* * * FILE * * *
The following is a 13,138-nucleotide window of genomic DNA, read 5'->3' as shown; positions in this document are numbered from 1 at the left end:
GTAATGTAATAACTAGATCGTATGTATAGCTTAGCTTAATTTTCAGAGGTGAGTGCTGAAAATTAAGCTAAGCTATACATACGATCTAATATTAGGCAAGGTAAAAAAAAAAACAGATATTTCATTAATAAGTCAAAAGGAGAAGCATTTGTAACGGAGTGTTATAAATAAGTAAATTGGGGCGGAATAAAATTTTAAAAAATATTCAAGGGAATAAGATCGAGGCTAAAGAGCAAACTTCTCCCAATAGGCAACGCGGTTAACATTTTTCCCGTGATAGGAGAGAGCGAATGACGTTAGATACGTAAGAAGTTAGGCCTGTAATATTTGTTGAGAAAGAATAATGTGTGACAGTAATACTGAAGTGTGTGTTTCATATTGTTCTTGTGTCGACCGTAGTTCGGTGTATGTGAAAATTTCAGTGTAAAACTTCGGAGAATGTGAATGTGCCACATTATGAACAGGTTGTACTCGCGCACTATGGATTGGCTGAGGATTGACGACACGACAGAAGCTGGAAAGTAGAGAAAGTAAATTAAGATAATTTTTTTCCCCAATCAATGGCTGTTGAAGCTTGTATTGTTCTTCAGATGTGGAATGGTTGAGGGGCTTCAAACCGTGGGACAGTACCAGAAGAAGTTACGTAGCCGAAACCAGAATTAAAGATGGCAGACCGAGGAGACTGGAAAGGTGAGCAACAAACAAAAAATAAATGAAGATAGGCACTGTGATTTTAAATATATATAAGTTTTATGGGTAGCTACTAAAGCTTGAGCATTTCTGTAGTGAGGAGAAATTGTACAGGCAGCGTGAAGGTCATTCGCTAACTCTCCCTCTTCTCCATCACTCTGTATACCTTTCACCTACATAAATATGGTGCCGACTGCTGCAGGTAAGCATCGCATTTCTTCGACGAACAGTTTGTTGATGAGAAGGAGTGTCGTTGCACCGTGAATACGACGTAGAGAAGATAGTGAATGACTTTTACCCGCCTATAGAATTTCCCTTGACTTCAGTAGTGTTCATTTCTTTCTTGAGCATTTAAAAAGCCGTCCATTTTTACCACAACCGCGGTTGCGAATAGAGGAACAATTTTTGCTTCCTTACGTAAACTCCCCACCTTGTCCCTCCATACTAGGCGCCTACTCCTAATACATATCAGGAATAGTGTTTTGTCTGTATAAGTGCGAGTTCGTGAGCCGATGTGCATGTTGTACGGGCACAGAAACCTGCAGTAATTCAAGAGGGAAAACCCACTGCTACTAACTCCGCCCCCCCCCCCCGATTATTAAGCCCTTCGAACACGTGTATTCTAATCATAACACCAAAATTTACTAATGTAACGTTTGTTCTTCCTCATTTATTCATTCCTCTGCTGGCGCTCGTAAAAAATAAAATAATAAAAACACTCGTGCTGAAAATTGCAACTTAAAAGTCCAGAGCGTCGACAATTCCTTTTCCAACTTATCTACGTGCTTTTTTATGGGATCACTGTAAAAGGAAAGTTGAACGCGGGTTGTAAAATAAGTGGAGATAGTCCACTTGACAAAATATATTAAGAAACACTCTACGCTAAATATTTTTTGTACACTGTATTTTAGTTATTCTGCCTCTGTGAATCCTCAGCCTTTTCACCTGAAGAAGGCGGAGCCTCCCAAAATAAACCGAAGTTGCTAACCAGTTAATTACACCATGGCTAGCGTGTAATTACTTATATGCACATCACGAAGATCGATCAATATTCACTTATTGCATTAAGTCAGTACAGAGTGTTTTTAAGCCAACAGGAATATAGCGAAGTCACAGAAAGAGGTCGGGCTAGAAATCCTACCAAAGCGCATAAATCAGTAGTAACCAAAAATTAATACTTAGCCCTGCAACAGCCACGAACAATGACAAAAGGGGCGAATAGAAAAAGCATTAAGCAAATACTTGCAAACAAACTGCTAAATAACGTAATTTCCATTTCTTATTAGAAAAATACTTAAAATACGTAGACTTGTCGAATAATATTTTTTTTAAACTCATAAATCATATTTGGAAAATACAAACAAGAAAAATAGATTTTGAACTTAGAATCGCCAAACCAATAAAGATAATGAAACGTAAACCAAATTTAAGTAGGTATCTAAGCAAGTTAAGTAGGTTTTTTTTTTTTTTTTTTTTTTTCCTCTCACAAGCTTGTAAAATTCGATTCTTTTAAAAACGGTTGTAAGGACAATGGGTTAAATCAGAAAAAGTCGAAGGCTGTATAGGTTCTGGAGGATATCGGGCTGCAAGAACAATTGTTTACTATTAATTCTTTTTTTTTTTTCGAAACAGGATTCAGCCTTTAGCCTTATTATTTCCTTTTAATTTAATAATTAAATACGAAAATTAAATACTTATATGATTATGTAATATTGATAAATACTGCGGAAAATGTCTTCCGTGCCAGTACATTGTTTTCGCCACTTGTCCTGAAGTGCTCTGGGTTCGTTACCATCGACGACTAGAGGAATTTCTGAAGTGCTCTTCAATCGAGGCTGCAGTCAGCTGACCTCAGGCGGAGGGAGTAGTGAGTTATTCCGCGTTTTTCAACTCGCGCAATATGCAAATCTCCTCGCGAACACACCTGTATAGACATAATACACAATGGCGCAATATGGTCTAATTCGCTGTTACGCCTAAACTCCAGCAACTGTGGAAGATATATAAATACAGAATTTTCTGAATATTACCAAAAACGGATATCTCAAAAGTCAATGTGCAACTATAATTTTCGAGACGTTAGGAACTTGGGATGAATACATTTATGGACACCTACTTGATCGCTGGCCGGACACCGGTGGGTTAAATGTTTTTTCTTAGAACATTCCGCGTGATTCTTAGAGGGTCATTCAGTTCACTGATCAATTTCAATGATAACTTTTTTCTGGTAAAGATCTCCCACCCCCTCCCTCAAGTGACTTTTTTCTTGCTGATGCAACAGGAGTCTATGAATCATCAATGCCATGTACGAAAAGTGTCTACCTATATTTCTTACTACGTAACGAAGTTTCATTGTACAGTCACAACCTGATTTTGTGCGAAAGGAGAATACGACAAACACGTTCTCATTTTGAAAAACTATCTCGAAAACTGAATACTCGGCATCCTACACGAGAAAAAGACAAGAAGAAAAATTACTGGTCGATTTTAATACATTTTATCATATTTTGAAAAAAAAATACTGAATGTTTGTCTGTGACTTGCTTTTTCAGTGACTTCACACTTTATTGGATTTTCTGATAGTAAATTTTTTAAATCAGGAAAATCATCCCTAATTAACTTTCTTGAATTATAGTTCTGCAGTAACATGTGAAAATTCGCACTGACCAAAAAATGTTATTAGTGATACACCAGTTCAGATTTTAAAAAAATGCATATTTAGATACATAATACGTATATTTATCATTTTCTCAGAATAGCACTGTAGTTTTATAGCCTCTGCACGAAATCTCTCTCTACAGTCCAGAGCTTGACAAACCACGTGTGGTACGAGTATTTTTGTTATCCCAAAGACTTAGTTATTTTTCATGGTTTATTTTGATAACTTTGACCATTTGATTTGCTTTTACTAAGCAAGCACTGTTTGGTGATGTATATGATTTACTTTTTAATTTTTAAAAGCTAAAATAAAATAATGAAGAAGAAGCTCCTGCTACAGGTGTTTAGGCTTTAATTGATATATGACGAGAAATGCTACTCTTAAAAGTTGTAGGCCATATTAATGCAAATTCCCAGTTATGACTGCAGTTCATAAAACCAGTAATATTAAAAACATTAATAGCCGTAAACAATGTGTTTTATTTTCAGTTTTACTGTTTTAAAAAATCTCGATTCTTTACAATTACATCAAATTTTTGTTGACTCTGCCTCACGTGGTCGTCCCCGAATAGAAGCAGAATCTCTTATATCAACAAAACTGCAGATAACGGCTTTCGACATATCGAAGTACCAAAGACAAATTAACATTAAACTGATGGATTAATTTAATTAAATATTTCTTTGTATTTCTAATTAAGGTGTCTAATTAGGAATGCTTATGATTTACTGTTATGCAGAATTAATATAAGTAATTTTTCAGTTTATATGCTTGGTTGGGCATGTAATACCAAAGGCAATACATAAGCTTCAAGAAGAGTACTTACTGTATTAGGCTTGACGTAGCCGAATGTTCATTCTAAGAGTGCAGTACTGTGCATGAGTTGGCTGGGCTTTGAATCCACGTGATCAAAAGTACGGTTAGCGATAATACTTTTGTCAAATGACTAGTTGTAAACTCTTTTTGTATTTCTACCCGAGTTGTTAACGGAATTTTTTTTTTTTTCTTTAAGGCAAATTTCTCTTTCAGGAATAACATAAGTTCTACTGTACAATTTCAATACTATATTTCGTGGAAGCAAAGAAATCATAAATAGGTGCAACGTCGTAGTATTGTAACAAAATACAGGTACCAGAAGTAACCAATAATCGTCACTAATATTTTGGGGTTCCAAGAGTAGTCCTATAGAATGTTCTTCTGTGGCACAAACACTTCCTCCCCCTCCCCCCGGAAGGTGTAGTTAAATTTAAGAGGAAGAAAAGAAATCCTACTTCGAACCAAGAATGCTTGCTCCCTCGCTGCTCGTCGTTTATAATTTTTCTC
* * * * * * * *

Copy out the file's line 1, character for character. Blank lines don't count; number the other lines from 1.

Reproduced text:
The following is a 13,138-nucleotide window of genomic DNA, read 5'->3' as shown; positions in this document are numbered from 1 at the left end: